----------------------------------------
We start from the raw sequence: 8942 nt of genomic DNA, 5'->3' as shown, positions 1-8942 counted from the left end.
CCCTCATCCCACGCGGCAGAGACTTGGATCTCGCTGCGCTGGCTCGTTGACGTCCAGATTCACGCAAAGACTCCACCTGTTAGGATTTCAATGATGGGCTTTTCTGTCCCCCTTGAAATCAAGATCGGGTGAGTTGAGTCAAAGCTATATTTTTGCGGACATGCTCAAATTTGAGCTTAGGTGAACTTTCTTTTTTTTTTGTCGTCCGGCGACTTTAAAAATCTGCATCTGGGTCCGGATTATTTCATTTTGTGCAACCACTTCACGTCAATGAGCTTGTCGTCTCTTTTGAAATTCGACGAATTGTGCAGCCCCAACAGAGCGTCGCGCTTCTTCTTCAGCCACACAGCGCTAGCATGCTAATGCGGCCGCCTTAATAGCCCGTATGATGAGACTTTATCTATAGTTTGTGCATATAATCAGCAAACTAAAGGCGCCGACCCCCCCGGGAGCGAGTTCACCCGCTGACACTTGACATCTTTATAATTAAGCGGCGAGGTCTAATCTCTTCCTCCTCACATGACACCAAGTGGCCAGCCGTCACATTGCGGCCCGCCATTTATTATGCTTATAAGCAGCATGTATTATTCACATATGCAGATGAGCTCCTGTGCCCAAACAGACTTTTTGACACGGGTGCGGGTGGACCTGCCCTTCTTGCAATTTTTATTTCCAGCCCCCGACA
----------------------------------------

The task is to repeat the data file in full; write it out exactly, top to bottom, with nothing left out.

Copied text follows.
We start from the raw sequence: 8942 nt of genomic DNA, 5'->3' as shown, positions 1-8942 counted from the left end.
CCCTCATCCCACGCGGCAGAGACTTGGATCTCGCTGCGCTGGCTCGTTGACGTCCAGATTCACGCAAAGACTCCACCTGTTAGGATTTCAATGATGGGCTTTTCTGTCCCCCTTGAAATCAAGATCGGGTGAGTTGAGTCAAAGCTATATTTTTGCGGACATGCTCAAATTTGAGCTTAGGTGAACTTTCTTTTTTTTTTGTCGTCCGGCGACTTTAAAAATCTGCATCTGGGTCCGGATTATTTCATTTTGTGCAACCACTTCACGTCAATGAGCTTGTCGTCTCTTTTGAAATTCGACGAATTGTGCAGCCCCAACAGAGCGTCGCGCTTCTTCTTCAGCCACACAGCGCTAGCATGCTAATGCGGCCGCCTTAATAGCCCGTATGATGAGACTTTATCTATAGTTTGTGCATATAATCAGCAAACTAAAGGCGCCGACCCCCCCGGGAGCGAGTTCACCCGCTGACACTTGACATCTTTATAATTAAGCGGCGAGGTCTAATCTCTTCCTCCTCACATGACACCAAGTGGCCAGCCGTCACATTGCGGCCCGCCATTTATTATGCTTATAAGCAGCATGTATTATTCACATATGCAGATGAGCTCCTGTGCCCAAACAGACTTTTTGACACGGGTGCGGGTGGACCTGCCCTTCTTGCAATTTTTATTTCCAGCCCCCGACA